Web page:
I’m not suggesting that just because the S&P 500 sets a marginal new high, you should plow every buck you have into the 2015 version of Pets.com. What I am suggesting is that you shouldn’t remain blind to opportunities, even as you continue to pay prudent attention to risks.
One of my favorite strategies has been to focus on anti-bubble sectors, like energy that have already had the heck beaten out of them.
That doesn’t completely insulate you from downside risk. But I believe it increases your chance of success. You’d be amazed at how many opportunities are out there.
(Note: That’s one reason I put together a time-sensitive, informative briefing for you. Click here to find out more.)
I’ve also been zeroing in on cheap foreign stocks and higher-yielding companies in sectors swept up in their own private bull markets. Plus, I’ve been using the 100 percent conflict-of-interest-free, time-tested Weiss Ratings to help steer investors like you away from the lousiest stocks and toward those with inherent, quantifiable fundamental and technical strength.
|“One of my favorite strategies has been to focus on anti-bubble sectors, like energy.”|
Lastly, you could even make an argument that a market without too much “Oomph” is actually a good thing. It’s precisely when everyone is lathered up with excitement — and dog-piling into an investment or stock market sector — that you probably want to start thinking about heading for the exits! That was certainly true for dot-coms in 1999, housing in 2005, and government bonds just a couple of months ago.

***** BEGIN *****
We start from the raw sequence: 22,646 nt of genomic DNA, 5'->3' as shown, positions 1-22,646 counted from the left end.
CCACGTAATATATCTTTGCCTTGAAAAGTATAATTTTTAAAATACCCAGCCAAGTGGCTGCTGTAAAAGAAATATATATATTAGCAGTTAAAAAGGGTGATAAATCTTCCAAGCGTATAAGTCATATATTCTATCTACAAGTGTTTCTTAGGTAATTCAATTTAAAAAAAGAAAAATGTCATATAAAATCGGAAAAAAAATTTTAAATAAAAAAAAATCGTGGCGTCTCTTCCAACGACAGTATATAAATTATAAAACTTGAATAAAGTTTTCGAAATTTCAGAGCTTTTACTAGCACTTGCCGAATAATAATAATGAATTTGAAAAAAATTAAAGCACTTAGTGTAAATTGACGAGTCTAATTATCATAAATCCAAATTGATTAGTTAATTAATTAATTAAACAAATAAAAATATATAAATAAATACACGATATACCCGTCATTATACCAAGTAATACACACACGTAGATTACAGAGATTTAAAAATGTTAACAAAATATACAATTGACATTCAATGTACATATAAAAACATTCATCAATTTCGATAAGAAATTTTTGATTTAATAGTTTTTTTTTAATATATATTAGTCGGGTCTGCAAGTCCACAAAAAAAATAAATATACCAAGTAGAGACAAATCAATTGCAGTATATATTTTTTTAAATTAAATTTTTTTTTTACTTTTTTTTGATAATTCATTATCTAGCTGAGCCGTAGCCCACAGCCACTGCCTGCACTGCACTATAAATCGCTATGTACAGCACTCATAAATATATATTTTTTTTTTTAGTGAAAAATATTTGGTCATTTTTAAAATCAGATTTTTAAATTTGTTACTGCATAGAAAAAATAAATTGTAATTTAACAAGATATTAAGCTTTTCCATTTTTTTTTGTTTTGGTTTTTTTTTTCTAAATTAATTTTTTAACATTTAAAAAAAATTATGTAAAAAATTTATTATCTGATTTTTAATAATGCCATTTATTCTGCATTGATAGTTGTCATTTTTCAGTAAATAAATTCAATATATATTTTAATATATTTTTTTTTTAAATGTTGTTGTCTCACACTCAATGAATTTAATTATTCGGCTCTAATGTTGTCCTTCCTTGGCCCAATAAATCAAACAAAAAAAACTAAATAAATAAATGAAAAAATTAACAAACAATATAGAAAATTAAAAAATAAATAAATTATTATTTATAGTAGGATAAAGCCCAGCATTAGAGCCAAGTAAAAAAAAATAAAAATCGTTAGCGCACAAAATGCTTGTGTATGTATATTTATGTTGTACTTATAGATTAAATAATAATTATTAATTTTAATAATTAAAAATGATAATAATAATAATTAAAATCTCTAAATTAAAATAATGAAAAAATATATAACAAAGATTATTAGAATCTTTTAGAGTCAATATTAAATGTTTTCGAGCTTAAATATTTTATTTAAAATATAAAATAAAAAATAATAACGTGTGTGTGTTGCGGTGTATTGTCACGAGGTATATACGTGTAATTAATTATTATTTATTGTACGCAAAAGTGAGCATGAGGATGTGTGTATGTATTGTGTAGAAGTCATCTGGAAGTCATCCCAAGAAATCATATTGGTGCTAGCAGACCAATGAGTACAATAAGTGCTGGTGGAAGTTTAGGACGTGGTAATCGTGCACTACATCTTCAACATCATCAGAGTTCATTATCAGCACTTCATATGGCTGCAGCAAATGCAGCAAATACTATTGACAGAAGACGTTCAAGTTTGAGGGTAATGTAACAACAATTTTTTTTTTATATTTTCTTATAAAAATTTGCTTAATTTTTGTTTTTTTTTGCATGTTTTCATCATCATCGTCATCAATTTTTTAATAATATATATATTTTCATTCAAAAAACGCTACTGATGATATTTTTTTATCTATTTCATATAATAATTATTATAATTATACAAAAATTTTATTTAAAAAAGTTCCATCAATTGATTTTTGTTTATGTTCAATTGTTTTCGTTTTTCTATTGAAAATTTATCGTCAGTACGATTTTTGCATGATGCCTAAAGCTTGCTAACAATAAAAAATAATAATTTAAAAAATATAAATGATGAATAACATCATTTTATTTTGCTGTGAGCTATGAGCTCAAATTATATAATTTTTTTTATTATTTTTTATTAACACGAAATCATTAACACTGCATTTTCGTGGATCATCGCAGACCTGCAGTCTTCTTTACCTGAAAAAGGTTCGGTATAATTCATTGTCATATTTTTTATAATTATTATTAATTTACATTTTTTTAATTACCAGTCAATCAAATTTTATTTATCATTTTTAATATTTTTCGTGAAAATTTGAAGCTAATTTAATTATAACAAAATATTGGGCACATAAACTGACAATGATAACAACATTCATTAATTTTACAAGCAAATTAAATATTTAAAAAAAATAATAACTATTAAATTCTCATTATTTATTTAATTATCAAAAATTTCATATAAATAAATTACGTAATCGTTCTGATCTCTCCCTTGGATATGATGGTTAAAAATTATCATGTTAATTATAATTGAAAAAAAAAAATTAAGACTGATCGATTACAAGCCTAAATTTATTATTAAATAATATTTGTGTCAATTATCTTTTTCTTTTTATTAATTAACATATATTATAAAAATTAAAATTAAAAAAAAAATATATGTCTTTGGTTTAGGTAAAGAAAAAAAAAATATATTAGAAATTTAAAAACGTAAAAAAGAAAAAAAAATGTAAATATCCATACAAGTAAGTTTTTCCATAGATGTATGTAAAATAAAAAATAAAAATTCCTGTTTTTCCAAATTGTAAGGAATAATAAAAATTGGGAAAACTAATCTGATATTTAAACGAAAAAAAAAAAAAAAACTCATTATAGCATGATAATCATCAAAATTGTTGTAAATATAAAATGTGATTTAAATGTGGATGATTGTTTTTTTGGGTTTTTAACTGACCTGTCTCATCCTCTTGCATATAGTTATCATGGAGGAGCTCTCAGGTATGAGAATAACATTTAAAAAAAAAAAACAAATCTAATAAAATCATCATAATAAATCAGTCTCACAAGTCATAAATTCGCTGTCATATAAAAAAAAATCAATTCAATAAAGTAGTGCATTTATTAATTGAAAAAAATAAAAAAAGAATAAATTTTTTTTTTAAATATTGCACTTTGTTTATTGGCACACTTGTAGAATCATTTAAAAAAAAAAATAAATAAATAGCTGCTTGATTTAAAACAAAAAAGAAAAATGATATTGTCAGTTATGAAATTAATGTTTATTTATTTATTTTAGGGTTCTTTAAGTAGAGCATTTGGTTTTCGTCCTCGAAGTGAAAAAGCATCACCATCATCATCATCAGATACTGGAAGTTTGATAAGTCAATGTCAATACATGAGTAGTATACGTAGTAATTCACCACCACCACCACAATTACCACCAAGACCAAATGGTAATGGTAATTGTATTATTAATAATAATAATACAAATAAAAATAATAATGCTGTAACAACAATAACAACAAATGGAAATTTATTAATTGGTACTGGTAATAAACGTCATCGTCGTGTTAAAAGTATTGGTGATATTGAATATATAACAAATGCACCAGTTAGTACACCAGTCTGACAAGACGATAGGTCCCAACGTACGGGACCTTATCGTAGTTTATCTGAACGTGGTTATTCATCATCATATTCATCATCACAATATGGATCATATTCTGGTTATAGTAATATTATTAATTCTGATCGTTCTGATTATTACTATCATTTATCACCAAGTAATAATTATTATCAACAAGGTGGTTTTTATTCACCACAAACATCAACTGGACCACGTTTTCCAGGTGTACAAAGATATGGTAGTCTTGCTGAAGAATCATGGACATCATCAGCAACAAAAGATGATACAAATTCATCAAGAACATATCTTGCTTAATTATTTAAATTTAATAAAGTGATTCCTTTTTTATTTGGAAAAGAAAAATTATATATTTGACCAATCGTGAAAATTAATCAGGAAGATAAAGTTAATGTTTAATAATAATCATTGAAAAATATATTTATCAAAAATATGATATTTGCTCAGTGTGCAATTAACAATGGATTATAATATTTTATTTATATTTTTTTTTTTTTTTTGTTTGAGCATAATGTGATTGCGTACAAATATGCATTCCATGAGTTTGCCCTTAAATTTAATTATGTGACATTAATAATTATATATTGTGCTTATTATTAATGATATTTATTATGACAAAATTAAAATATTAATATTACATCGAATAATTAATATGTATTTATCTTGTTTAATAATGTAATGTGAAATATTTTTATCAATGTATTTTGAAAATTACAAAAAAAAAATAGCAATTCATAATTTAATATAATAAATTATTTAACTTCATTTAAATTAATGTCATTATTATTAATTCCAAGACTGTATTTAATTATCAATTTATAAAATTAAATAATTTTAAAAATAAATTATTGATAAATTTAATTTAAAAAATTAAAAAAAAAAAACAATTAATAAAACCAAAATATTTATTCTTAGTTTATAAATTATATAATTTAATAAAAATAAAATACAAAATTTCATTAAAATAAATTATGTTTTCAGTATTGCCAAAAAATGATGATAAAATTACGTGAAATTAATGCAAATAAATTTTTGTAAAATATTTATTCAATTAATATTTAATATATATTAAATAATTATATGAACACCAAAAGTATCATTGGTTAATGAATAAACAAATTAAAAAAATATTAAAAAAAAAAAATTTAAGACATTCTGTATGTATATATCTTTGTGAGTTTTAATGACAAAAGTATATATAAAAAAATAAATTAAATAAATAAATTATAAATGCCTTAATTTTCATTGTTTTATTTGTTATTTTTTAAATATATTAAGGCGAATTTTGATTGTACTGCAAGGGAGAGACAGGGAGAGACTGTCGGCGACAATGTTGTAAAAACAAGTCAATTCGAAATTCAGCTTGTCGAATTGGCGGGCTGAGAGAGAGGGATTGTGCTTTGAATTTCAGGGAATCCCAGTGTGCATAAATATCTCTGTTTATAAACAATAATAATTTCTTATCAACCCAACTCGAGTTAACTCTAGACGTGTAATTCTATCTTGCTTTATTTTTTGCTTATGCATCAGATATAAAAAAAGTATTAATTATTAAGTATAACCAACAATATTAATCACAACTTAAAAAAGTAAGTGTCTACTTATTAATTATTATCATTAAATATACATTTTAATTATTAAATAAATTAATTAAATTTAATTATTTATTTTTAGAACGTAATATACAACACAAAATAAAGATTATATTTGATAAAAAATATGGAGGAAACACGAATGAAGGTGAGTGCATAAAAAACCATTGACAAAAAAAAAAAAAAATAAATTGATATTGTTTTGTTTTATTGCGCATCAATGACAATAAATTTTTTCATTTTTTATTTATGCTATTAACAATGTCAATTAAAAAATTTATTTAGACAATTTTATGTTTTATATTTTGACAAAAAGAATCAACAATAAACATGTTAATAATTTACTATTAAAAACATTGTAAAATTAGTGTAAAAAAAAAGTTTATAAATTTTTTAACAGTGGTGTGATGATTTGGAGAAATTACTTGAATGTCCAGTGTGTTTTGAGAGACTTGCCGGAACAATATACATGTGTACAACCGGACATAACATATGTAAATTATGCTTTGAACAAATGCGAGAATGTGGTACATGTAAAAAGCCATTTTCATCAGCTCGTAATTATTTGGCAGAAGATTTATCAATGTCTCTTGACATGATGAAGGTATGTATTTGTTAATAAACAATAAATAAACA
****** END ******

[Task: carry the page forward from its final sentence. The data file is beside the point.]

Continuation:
So what’s your take here? Did you take much note of the all-time closing high in the S&P 500? Or was it a non-event?
Why do you think so many investors seem apathetic toward stocks, or at least aren’t publicly professing enthusiasm about them like tech in the late 1990s? What would it take, in your view, to give this market more “Oomph?” Please do weigh in over at the Money and Markets website and let me know when you have a minute.
|Our Readers Speak|
In the meantime, and based on the comments I’ve seen, you’re clearly wondering if energy stocks are truly cheap — and whether that’s enough to make them attractive “Buys.”
Reader Chuck B. offered his take by saying: “Those charts from Friday are interesting, but it would have been more useful to have similar charts from several previous months or quarters to compare them with and look for trends.
“Energy, for example, trails the charts, but if it was higher in previous readings, it may still become weaker. If it was lower, then it may be showing strength. We would need more data to make informed decisions. Of course, one might take the pure contrarian route and jump on board without a care.”